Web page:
• Very hardy, aggressive lambs at birth

APPEARANCE

The Texel breed today is a white-faced breed with no wool on the head or legs. The breed is characterized by a distinctive short, wide face with a black nose and widely placed, short ears with a nearly horizontal carriage. These sheep also have black hooves. The wool is of medium grade (46’s-56’s) or better with no black fibers. Mature animals shear fleece weights of 3.5-5.5 kg.

CARCASS

The most outstanding feature of the Texel breed is its remarkable muscle development and leanness. Research results from Clay Center and the University of Wisconsin indicate that Texel-sired lambs typically have a 6-10% advantage in loin-eye area when compared to American black-face-sired lambs. Many Texel breeders routinely scan loin-eyes as a selection tool and are finding 4+ square inches to be quite common with 5 square inch eyes appearing fairly often. Texel-sired lambs also show an advantage of one full leg score in these comparisons and less total carcass fat—especially seam fat. This is significant in that seam fat is much harder to trim manually during fabrication than are subcutaneous and internal fat deposits. In a trial comparing Texel ram lambs to black-faced ram lambs, the Texels required about 15# less feed to produce 60# of gain.

POPULARITY

The Texel has become the dominant terminal-sire breed in Europe. The breed is also gaining in popularity in Australia and New Zealand as their production systems have shifted away from primary emphasis on wool to greater emphasis on lamb meat production. Sales in 2012 of semen to Brazil American (40,000 straws from the UK) show increased popularity in South America. The breed clearly offers an opportunity for the North American sheep industry to improve the carcass merit of its product as well.

TEMPERAMENT

Texel sheep have excellent temperaments. They are docile, easy to work around, and have a curious nature. They tend not to be easily excitable or nervous.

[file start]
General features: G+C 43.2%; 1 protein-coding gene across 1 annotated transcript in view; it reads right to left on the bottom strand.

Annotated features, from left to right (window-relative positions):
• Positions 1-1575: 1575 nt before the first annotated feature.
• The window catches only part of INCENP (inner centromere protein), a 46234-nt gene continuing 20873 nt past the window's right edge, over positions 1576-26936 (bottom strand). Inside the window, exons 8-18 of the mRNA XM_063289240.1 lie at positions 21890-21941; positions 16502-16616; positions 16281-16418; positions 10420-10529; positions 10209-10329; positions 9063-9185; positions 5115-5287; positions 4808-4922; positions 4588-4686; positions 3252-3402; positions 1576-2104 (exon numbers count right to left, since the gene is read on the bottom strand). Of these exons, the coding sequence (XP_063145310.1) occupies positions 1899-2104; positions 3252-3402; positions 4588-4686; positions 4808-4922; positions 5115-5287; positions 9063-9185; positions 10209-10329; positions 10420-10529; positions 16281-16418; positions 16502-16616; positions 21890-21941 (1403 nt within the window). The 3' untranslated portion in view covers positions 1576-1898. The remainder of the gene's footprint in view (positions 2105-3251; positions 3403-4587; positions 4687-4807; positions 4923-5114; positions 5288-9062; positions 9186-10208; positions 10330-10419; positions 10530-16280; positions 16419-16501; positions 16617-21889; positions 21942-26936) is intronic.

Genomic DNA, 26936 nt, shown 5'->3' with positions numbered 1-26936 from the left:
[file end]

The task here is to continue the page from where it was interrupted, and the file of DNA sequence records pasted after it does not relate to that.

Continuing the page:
GROWTH RATE & SIZE

Due to the good milk yield of Texel ewes and the breed’s fast growth, lambs can gain an average of at least .55 lbs per day. At weaning (12 weeks) the average weight of the lambs is at least 55 lbs and their final weight at slaughter (24 weeks) is 96.8 lb on average. Texels are medium sized sheep with ewes weighing 150 - 200 pounds. They are easy keeping, easy fleshing animals that thrive on grass.  Our British bred Texels demonstrate weight gains of 0.8+ lbs/ day until about 90 days of age.

MATERNAL ADVANTAGES

The length of the breeding season of mature Texel ewes is nearly 5 months. The Texel ewes comes in heat for the first time at about 7 months of age. Of importance is the total annual lamb production of the ewe, a combined effect of prolificacy and lambing frequency. Selection for litter size has resulted in a high rate of lamb production. Texel ewes are excellent mothers and provide a high yield of milk for their lambs.

                                   

                           

 


 

  Terminal Sheep Breeds
     
  Terminal sire on growth & lambing
     
  Lamb meat quality by sire